CPJ marks second anniversary of journalist’s disappearance

New York, September 13, 2002—Two years after the disappearance of Ukrainian journalist Georgy Gongadze, the Committee to Protect Journalists is dismayed by the lack of progress in the government’s inquiry into this case.

“President Leonid Kuchma’s government continues to obstruct the official inquiry,” said CPJ executive director Ann Cooper. “Journalists in Ukraine will not feel safe until the government’s role in Gongadze’s disappearance is fully clarified, and those responsible for his abduction and death are behind bars.”

Gongadze was editor of the Internet news site Ukrainska Pravda (www.pravda.com.ua), which often reported on alleged high-level government corruption in Ukraine. He disappeared on September 16, 2000, after several weeks of harassment by police officials. In early November 2000, a headless corpse believed to be his body was discovered in a forest outside the capital, Kyiv.

Several weeks later, an opposition leader released tapes that a former bodyguard of President Kuchma had recorded. The tapes implicated Kuchma’s government in Gongadze’s disappearance and caused a major nationwide political crisis that led to numerous protest demonstrations against the government.

Muddled investigation continues
Though the Gongadze murder occurred in 2000, the case has dominated Ukrainian news throughout 2001 and much of 2002, with numerous developments that often bordered on the bizarre.

A team of FBI homicide experts invited by the government to assist in the investigation left the country in April 2002 after being denied access to information about the case.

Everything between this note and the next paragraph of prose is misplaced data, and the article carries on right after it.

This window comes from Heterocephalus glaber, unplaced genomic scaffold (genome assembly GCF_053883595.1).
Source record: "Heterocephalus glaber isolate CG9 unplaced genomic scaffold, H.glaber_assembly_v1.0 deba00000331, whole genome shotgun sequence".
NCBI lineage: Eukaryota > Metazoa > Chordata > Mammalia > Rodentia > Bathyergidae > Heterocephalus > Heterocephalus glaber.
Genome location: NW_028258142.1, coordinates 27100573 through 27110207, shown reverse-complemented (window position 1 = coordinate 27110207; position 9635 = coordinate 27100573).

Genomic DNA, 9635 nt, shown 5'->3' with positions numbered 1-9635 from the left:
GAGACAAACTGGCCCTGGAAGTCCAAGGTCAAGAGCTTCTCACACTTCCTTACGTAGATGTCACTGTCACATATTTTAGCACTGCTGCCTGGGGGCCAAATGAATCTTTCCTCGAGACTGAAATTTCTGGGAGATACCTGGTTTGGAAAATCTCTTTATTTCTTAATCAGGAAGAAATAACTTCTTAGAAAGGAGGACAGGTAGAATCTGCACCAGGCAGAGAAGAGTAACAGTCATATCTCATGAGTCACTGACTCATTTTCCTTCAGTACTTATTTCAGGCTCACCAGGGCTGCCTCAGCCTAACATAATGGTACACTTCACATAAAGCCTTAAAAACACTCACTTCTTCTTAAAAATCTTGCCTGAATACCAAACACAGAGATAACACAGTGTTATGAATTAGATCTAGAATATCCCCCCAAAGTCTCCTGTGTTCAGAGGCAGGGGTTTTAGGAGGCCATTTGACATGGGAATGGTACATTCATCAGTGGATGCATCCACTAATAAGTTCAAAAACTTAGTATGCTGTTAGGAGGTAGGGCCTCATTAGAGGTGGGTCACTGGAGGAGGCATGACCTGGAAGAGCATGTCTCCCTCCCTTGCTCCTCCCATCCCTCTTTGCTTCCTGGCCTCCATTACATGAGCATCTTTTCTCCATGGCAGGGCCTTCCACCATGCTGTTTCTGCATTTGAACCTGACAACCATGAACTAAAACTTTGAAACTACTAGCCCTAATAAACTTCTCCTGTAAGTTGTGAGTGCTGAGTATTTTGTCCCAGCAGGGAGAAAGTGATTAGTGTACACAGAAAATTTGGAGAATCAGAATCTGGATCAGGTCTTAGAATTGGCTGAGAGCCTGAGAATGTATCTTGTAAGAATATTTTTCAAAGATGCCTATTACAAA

This month, nearly two years after the discovery of the body in November 2000, Prosecutor General Svyatoslav Piskun announced that the headless corpse was that of Gongadze.

Meanwhile, Olena Prytula, a close associate of Gongadze’s who is the current editor-in-chief of Internet Ukrainska Pravda and an important witness in the murder case, recently told CPJ that she has received information about unspecified threats against her.

A flurry of high-profile steps taken by the Prosecutor General’s Office this summer—including the detention of a regional prosecutor and his investigator for allegedly mishandling the initial inquiry into the headless corpse when it was discovered in a shallow grave in Tarashcha, just outside Kyiv—have been seen by CPJ sources and members of the opposition press as a government attempt to diminish the impact of nationwide anti-Kuchma rallies planned for September 16.

Ongoing impunity for murdering journalists
In addition to Gongadze’s case, CPJ is also concerned about a number of other journalists who have been murdered with impunity. Oleh Breus, publisher of the regional weekly XXI Vek in the provincial city of Luhansk, in eastern Ukraine, was shot dead outside his home in June 2001, and police have made no significant progress in the case.

A group of men wielding clubs murdered Igor Aleksandrov, director of Tor, an independent television company based in Slavyansk, also in eastern Ukraine, in July 2001 as he entered Tor’s offices. A homeless man, who was accused of the murder, was acquitted in May 2002 for lack of evidence. He died of a heart attack two months later. No other significant developments have been reported in the case since.